Each of the hidden benefits overlap creating synergy for expanding value to your organization. This second hidden benefit of improved business-driven project capabilities provide the environment for the first – Strategic Opportunity by Reducing Drag.
Observing this benefit is challenging because many organizations excel at minimizing waste within business workflows and in reacting to issues that arise. But that is not what I am writing about here. Many of these organizations can still make significant gains.
The proactive and targeted approach of excellent project capabilities ensures that only truly valuable projects are executed and thus reduces drag on an organization in three ways:
ELIMINATE UNNEEDED PROJECTS – Some projects look important and valuable, but if adequately scoped before approval, are revealed as not needed or not a current priority. You avoid wasting resources and time that can now be used for needed, priority projects. Additionally, the results of an unneeded project (support, maintenance, training, adoption) cost time and money and efficiency. Unneeded projects may cause more harm than good, and even hinder strategic growth because no one wants to throw away the effort and dollars spent to implement the project. What would be the value to your organization to eliminate even one unneeded medium-sized project per year? What other project(s) might you do instead that would provide greater value?
EXAMPLE: Upon scoping a VP pre-approved project at a healthcare organization, the PMO identified problems with the project that would significantly reduce its value. It just wouldn’t address the need, and cause more problems than it would solve. They cancelled the project. The organization saved over 2000 man hours of work – easily $100,000 of work, and avoided great frustration with the staff. Instead, other key strategic projects were inserted. And two years later, a vital project was initiated that DID address the original need in a different and FAR BETTER way.
ELIMINATE UNFEASIBLE PROJECTS – When projects are attempted that actually aren’t feasible, most organizations either cancel the project mid-way or try to salvage the project with inefficient work-arounds. This robs the organization of precious time and resources that could be used for other strategic and doable projects. What would be the value to your organization to not ever start a project that you could not successfully complete? What could you do with that time and money?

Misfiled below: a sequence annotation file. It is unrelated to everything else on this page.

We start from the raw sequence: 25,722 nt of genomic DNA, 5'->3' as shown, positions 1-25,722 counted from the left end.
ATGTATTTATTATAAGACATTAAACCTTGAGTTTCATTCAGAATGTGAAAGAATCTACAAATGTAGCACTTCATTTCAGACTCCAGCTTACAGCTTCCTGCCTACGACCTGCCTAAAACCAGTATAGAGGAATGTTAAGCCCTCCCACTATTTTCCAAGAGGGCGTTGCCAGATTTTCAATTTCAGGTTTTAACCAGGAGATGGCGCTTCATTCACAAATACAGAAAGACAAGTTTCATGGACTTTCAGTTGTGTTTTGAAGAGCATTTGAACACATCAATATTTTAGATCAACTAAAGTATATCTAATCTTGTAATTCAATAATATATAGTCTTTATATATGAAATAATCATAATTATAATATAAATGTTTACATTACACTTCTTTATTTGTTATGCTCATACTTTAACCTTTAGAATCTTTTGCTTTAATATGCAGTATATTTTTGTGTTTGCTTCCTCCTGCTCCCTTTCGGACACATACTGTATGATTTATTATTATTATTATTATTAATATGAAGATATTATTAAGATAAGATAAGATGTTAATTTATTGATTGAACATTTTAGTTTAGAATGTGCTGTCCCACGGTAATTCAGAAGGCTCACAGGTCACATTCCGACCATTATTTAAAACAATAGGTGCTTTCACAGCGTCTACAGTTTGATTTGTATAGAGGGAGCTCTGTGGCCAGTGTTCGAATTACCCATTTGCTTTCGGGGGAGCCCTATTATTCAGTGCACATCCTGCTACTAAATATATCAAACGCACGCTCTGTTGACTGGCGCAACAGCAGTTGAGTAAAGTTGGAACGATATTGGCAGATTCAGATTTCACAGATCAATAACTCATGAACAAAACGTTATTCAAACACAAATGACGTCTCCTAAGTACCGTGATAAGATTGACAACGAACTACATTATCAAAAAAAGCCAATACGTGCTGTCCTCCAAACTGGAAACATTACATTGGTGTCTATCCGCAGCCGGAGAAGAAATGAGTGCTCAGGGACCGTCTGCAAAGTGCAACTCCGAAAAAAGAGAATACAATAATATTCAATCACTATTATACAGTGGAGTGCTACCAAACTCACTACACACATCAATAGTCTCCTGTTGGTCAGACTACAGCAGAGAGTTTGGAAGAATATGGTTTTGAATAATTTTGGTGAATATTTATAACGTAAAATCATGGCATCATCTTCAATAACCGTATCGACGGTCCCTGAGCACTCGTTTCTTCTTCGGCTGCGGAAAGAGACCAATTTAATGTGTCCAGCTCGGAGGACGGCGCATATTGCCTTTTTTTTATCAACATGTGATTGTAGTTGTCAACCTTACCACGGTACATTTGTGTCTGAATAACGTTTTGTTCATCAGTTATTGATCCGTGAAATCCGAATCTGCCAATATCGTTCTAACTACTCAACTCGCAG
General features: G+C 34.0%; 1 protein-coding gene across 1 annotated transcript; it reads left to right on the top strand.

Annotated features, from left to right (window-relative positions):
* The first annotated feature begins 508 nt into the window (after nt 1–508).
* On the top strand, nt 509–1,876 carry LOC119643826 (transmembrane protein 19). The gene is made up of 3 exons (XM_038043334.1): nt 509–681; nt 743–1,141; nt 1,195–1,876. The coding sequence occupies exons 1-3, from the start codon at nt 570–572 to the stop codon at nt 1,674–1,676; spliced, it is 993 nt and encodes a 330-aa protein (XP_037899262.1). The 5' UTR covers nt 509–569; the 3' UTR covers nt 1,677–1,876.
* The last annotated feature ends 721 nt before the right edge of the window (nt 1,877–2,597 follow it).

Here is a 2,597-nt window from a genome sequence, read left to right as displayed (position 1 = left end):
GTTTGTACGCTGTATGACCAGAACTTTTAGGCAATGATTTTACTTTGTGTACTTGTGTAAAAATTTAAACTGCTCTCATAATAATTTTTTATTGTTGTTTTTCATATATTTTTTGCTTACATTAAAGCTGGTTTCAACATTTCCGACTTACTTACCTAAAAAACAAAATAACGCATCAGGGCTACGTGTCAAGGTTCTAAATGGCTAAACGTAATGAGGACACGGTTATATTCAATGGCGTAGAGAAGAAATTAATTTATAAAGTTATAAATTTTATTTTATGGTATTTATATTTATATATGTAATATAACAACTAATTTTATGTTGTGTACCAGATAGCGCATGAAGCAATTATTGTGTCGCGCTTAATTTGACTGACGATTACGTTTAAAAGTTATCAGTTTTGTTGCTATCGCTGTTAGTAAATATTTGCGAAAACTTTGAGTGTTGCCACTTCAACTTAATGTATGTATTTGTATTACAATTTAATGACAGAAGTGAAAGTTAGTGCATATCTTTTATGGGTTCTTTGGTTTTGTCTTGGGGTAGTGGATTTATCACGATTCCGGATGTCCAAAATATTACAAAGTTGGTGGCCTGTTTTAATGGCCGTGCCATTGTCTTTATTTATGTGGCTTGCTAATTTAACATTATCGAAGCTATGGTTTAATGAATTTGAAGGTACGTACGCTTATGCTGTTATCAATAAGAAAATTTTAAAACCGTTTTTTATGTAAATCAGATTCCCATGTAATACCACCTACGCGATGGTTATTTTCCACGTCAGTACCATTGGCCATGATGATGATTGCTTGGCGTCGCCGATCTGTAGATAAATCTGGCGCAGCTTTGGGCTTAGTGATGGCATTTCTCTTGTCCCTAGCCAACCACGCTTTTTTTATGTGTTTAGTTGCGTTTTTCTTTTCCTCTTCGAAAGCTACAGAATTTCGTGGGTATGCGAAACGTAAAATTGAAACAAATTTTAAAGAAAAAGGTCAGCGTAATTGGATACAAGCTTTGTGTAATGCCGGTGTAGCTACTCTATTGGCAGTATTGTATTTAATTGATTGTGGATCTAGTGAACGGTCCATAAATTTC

EXAMPLE: At one organization, what looked like a great project to automate a workflow to address some manual workflow challenges, upon scoping by the PMO, ended up being unfeasible. The new system would automate as promised by the vendor, but the organization would need to re-engineer facilities and add staff, which were both not feasible. When identified, they canceled the $300,000 contract with the vendor and never started the project. In the end, the organization would have had to spend over $500,000 to try to make this project work – and even then, it would not have solved the problem well. The organization developed a less elegant, but workable solution that cost NO money, and the budget was freed up for other strategic projects.
REDUCE NEED FOR DUCT TAPE – When projects can’t be implemented as originally planned, many organizations will scramble to find manual work-arounds and use duct tape to get the project finished. This robs the organization of precious time and resources that could be used for other strategic projects. And wherever manual work-arounds and duct tape are used, there will be process inefficiencies and a future need for re-engineering and/or rework. These project results just keep on giving and giving… trouble! How much duct tape are you dealing with right now? What would be the value to your organization to significantly reduce duct tape and not ever start a project that you could not complete as designed? What could you do with that time and money? How much more efficient would your organization be?
EXAMPLE: Numerous times, at one organization while scoping requested projects, a PMO routinely caught issues with system interfaces and workflows. New system implementation projects were often rejected or put on hold until vendors could demonstrate interoperability between systems and shared workflows. This organization avoided expensive (and often barely useful) custom development and/or manual work-arounds that cost time, dollars and ongoing drag and frustration. Over a one year period, where duct tape was nearly non-existent, the organization easily saved $300,000 in man hours and avoided custom development costs.
With just these three examples, the improved business-driven project capabilities saved over $700,000 – simply by STOPPING projects from happening that would have been a drag on the organization and a waste of resources and dollars. But without these capabilities, these companies would have never known that the opportunity for savings even existed.
Many organizations are great at REACTING to the issues that arise among projects. They can quickly pull together decision makers and tackle any challenge with skill and acumen. They can adjust expectations, timelines and resources on the dime and keep on moving. Few build the PROACTIVE processes, roles, tools and culture to anticipate and catch challenges before the projects even start.
Want to learn how improving your project capabilities will help you eliminate drag and provide greater opportunities for strategic projects? Contact us for a free one hour consultation to explore your needs and opportunities.
Read about the other hidden values…